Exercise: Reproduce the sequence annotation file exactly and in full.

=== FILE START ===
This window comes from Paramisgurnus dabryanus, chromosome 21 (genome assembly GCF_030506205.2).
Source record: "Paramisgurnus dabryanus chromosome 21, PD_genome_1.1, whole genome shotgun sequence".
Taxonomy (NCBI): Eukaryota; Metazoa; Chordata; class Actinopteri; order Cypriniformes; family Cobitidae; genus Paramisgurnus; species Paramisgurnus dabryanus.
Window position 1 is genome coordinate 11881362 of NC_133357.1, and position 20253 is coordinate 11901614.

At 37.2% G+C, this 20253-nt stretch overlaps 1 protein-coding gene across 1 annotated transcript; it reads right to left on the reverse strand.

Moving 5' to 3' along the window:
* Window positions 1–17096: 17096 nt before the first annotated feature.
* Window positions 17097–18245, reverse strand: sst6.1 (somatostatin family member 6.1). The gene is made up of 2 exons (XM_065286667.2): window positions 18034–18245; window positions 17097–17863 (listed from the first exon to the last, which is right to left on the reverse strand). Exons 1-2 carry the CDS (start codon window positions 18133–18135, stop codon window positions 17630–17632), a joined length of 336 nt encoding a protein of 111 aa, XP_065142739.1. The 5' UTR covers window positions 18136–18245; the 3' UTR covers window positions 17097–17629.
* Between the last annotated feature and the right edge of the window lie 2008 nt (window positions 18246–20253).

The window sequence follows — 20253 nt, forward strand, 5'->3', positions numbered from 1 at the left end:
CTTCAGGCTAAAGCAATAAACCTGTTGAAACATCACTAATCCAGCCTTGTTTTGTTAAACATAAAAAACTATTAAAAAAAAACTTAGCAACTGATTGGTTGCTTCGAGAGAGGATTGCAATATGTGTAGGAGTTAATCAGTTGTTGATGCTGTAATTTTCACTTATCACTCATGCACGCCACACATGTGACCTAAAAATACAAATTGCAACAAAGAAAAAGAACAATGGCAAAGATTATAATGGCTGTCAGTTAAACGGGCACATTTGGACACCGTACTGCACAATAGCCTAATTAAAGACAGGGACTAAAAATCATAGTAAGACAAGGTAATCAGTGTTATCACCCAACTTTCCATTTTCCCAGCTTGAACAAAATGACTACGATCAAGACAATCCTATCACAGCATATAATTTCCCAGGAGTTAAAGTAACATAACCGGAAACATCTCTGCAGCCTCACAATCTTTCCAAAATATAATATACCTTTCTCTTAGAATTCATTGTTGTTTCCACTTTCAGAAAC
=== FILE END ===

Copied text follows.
This window comes from Paramisgurnus dabryanus, chromosome 21 (genome assembly GCF_030506205.2).
Source record: "Paramisgurnus dabryanus chromosome 21, PD_genome_1.1, whole genome shotgun sequence".
Taxonomy (NCBI): Eukaryota; Metazoa; Chordata; class Actinopteri; order Cypriniformes; family Cobitidae; genus Paramisgurnus; species Paramisgurnus dabryanus.
Window position 1 is genome coordinate 11881362 of NC_133357.1, and position 20253 is coordinate 11901614.

At 37.2% G+C, this 20253-nt stretch overlaps 1 protein-coding gene across 1 annotated transcript; it reads right to left on the reverse strand.

Moving 5' to 3' along the window:
* Window positions 1–17096: 17096 nt before the first annotated feature.
* Window positions 17097–18245, reverse strand: sst6.1 (somatostatin family member 6.1). The gene is made up of 2 exons (XM_065286667.2): window positions 18034–18245; window positions 17097–17863 (listed from the first exon to the last, which is right to left on the reverse strand). Exons 1-2 carry the CDS (start codon window positions 18133–18135, stop codon window positions 17630–17632), a joined length of 336 nt encoding a protein of 111 aa, XP_065142739.1. The 5' UTR covers window positions 18136–18245; the 3' UTR covers window positions 17097–17629.
* Between the last annotated feature and the right edge of the window lie 2008 nt (window positions 18246–20253).

The window sequence follows — 20253 nt, forward strand, 5'->3', positions numbered from 1 at the left end:
CTTCAGGCTAAAGCAATAAACCTGTTGAAACATCACTAATCCAGCCTTGTTTTGTTAAACATAAAAAACTATTAAAAAAAAACTTAGCAACTGATTGGTTGCTTCGAGAGAGGATTGCAATATGTGTAGGAGTTAATCAGTTGTTGATGCTGTAATTTTCACTTATCACTCATGCACGCCACACATGTGACCTAAAAATACAAATTGCAACAAAGAAAAAGAACAATGGCAAAGATTATAATGGCTGTCAGTTAAACGGGCACATTTGGACACCGTACTGCACAATAGCCTAATTAAAGACAGGGACTAAAAATCATAGTAAGACAAGGTAATCAGTGTTATCACCCAACTTTCCATTTTCCCAGCTTGAACAAAATGACTACGATCAAGACAATCCTATCACAGCATATAATTTCCCAGGAGTTAAAGTAACATAACCGGAAACATCTCTGCAGCCTCACAATCTTTCCAAAATATAATATACCTTTCTCTTAGAATTCATTGTTGTTTCCACTTTCAGAAAC